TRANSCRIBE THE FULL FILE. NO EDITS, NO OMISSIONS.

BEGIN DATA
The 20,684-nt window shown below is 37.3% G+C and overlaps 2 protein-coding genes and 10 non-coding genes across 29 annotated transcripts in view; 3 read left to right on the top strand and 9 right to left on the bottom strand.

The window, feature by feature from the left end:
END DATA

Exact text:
The 20,684-nt window shown below is 37.3% G+C and overlaps 2 protein-coding genes and 10 non-coding genes across 29 annotated transcripts in view; 3 read left to right on the top strand and 9 right to left on the bottom strand.

The window, feature by feature from the left end: